A "wet blanket of intolerable routine and deadly domesticity": The feelings, freedoms and frustrations of Hilda Lessways, Arnold Bennett's 'ordinary' new woman
In a 1911 New York Times review of the second book in Arnold Bennett’s Clayhanger trilogy , Hilda Lessways, the reviewer asserted that, as with the entire novel, ‘The attitude of always expecting something tremendous, of being on the eve of ultimate adventure, is the perpetual state of mind of Hilda herself.’ Bennett’s job, as the reviewer saw it, was to reveal this ‘young person’ to his readers. And this he argues Bennett did well for, he adds, ‘here is the girl, her inmost personality, so far as she can see it herself and so far as Mr. Bennett can see it for her, laid bare and thrust naked under the microscope for the curious reader to watch the quivering and the writhings of it.’ The task of keeping Hilda Lessways in a perpetual state of expectation is achieved, in the reviewer’s words again, by ‘casting over’ her, to keep her ‘smouldering’, ‘a wet blanket of intolerable routine and deadly domesticity.’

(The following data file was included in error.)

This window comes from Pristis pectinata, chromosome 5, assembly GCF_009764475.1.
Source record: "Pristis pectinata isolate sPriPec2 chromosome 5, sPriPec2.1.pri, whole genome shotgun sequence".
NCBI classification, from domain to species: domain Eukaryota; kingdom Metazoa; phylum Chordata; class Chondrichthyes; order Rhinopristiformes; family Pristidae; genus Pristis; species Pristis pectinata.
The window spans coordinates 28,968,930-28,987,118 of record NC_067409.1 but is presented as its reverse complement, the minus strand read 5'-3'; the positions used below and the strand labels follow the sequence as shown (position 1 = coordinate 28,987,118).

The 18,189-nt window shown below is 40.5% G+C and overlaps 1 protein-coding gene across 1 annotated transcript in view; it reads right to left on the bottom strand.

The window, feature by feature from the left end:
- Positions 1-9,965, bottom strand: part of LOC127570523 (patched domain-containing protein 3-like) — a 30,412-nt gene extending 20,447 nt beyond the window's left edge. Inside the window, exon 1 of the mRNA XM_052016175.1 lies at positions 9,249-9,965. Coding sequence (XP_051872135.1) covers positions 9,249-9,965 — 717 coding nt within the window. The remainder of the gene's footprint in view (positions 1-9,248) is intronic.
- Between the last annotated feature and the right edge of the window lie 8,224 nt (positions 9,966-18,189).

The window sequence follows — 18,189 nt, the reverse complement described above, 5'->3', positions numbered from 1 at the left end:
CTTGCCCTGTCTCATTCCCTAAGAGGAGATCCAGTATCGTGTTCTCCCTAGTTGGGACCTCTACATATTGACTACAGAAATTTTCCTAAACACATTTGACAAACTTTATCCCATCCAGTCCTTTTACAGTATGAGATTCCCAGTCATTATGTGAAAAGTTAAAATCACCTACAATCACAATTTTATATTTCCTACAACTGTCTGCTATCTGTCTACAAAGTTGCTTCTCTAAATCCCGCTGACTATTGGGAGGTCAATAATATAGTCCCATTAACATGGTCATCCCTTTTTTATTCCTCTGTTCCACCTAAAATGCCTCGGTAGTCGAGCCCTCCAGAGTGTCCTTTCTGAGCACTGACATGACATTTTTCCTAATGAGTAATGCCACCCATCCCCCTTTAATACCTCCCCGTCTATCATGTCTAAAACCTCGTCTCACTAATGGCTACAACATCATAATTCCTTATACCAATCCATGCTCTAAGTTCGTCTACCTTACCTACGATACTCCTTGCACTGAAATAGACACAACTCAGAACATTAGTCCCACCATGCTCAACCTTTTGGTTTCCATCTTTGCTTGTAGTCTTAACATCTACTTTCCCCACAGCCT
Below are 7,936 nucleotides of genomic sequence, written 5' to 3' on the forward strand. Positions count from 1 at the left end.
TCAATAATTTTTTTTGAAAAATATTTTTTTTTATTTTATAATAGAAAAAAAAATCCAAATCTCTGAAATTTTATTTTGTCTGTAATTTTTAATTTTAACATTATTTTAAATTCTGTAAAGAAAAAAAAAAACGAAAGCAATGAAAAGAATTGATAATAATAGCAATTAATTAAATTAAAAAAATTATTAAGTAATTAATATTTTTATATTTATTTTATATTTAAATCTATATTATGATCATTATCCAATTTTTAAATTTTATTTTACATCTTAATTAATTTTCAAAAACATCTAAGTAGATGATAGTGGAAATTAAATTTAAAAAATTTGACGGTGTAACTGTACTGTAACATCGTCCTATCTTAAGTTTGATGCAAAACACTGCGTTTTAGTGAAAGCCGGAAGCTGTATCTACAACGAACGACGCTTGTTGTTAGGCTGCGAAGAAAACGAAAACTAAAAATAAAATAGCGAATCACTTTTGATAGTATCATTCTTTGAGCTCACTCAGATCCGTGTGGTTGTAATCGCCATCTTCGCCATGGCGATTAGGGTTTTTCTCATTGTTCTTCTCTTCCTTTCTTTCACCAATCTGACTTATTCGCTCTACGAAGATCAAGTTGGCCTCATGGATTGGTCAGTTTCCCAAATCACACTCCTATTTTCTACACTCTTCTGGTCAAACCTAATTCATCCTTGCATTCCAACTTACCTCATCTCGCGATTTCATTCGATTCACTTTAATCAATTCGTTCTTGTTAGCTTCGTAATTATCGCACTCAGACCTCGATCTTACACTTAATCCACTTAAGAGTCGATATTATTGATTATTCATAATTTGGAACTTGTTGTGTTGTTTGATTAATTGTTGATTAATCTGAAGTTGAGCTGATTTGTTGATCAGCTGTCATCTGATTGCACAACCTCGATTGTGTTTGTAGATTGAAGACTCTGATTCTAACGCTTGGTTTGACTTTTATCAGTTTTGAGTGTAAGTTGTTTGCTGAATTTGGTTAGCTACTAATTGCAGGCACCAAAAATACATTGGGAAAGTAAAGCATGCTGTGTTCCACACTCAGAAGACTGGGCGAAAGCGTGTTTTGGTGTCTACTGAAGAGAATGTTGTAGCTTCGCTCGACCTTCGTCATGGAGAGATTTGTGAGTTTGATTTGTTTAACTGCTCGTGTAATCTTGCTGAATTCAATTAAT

Crozier-De Rosa, S. 2010, 'A "wet blanket of intolerable routine and deadly domesticity": The feelings, freedoms and frustrations of Hilda Lessways, Arnold Bennett's 'ordinary' new woman', The Latchkey: Journal of New Woman Studies, vol. 2, no. 1, pp. 1-12.